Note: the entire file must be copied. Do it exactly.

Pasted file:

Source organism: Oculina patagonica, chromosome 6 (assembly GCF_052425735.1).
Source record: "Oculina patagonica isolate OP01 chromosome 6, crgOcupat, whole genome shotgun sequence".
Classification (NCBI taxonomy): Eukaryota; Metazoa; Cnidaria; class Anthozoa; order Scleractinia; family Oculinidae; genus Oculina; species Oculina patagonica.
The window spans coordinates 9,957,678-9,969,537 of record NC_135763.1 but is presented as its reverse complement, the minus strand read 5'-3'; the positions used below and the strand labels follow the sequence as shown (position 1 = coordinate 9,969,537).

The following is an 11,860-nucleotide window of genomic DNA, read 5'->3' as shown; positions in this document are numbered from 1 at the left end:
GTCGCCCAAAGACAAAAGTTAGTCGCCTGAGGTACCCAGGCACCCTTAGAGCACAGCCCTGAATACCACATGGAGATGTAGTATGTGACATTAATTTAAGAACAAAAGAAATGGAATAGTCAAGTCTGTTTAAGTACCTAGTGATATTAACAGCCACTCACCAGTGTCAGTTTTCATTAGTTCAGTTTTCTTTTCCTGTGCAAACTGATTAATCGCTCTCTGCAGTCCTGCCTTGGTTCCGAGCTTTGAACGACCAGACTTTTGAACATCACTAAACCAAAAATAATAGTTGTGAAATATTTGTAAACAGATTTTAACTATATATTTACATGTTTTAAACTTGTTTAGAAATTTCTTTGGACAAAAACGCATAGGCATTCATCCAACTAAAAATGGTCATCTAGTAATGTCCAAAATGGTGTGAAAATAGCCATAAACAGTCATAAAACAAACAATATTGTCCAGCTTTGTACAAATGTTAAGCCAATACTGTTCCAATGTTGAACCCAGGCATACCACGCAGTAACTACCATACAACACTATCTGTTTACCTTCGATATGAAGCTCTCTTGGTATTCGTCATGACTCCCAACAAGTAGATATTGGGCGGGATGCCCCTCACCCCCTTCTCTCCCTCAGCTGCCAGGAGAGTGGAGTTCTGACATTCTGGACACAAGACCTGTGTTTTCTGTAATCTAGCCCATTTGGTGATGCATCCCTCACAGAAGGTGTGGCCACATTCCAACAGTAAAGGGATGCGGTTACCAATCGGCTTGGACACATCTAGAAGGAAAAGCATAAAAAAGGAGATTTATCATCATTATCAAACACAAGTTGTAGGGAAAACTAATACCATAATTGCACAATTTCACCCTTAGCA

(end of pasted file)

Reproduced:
Source organism: Oculina patagonica, chromosome 6 (assembly GCF_052425735.1).
Source record: "Oculina patagonica isolate OP01 chromosome 6, crgOcupat, whole genome shotgun sequence".
Classification (NCBI taxonomy): Eukaryota; Metazoa; Cnidaria; class Anthozoa; order Scleractinia; family Oculinidae; genus Oculina; species Oculina patagonica.
The window spans coordinates 9,957,678-9,969,537 of record NC_135763.1 but is presented as its reverse complement, the minus strand read 5'-3'; the positions used below and the strand labels follow the sequence as shown (position 1 = coordinate 9,969,537).

The following is an 11,860-nucleotide window of genomic DNA, read 5'->3' as shown; positions in this document are numbered from 1 at the left end:
GTCGCCCAAAGACAAAAGTTAGTCGCCTGAGGTACCCAGGCACCCTTAGAGCACAGCCCTGAATACCACATGGAGATGTAGTATGTGACATTAATTTAAGAACAAAAGAAATGGAATAGTCAAGTCTGTTTAAGTACCTAGTGATATTAACAGCCACTCACCAGTGTCAGTTTTCATTAGTTCAGTTTTCTTTTCCTGTGCAAACTGATTAATCGCTCTCTGCAGTCCTGCCTTGGTTCCGAGCTTTGAACGACCAGACTTTTGAACATCACTAAACCAAAAATAATAGTTGTGAAATATTTGTAAACAGATTTTAACTATATATTTACATGTTTTAAACTTGTTTAGAAATTTCTTTGGACAAAAACGCATAGGCATTCATCCAACTAAAAATGGTCATCTAGTAATGTCCAAAATGGTGTGAAAATAGCCATAAACAGTCATAAAACAAACAATATTGTCCAGCTTTGTACAAATGTTAAGCCAATACTGTTCCAATGTTGAACCCAGGCATACCACGCAGTAACTACCATACAACACTATCTGTTTACCTTCGATATGAAGCTCTCTTGGTATTCGTCATGACTCCCAACAAGTAGATATTGGGCGGGATGCCCCTCACCCCCTTCTCTCCCTCAGCTGCCAGGAGAGTGGAGTTCTGACATTCTGGACACAAGACCTGTGTTTTCTGTAATCTAGCCCATTTGGTGATGCATCCCTCACAGAAGGTGTGGCCACATTCCAACAGTAAAGGGATGCGGTTACCAATCGGCTTGGACACATCTAGAAGGAAAAGCATAAAAAAGGAGATTTATCATCATTATCAAACACAAGTTGTAGGGAAAACTAATACCATAATTGCACAATTTCACCCTTAGCA